It is not entirely clear why industry perceptions about CSEM have turned more positive so quickly. From an operational point of view, EMGS as the leading survey contractor was showing every sign of continued struggle last year with no good financial news to report to investors. Now it is building an impressive backlog and taken on a third vessel to fulfil outstanding contracts.

In the case of OHM, lack of survey business obliged the company to sell off its acquisition arm to a separate company owned by previous OHM shareholders, Euro Trans Skips and the somewhat illstarred Sector Asset Management. In a separate development a month or two ago Sector had to say goodbye to its 80% investment in Bergen Oilfield Services, the small and irretrievably over-extended Norwegian marine geophysical contractor which went bankrupt.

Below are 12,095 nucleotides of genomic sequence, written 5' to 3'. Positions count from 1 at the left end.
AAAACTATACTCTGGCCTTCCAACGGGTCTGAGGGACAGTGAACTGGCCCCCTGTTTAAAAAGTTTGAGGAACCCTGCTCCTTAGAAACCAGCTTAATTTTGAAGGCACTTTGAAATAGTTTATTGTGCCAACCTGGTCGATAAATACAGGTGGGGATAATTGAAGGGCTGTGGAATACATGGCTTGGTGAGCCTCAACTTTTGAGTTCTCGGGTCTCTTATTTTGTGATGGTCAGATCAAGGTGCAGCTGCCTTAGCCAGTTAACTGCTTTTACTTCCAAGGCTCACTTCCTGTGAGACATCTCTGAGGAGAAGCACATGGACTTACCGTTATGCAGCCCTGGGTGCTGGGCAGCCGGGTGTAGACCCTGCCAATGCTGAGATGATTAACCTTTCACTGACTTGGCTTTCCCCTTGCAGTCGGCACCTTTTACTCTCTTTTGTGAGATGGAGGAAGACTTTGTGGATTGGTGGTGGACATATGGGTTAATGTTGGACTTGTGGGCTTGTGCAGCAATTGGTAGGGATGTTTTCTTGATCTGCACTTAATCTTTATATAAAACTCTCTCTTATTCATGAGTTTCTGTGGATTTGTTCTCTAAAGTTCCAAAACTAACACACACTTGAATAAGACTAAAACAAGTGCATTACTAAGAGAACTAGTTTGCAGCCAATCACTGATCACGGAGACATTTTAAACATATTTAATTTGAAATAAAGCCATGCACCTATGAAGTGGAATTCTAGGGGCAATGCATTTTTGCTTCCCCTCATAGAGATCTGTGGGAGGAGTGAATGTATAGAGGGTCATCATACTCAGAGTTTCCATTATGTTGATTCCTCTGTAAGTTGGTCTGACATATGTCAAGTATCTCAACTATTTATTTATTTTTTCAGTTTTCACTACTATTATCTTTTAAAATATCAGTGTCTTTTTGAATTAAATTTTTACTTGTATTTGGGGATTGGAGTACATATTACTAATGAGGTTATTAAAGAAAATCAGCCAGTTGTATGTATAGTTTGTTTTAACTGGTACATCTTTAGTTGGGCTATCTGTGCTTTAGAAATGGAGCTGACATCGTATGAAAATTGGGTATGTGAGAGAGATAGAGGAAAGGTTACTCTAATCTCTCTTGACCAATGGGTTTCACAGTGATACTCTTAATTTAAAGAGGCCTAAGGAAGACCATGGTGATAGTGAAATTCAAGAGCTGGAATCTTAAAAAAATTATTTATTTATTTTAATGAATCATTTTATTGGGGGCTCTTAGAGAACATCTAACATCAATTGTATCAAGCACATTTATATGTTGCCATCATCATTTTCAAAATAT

In the OHM restructure, there is now a public company trading as Rock Solid Images (RSI). This is the name of the Houston-based geophysical interpretation services provider taken over by OHM in the boom year of 2007 to broaden its technology offering and develop future CSEM-related applications focusing on integration with other subsurface data. Meanwhile Aberdeen-based OHM Surveys has been established with access to two vessels providing 2D and 3D CSEM and magneto-telluric acquisition services to the upstream oil and gas industry in all water depths ranging from 30m to 3000m. The company, not surprisingly, has been nominated as RSI's preferred provider of CSEM services should it have a role in generating such surveys with its clients. Indications are that after a long hiatus, the company is in line for acquisition projects in southeast Asia and West Africa, again suggesting that things are looking up.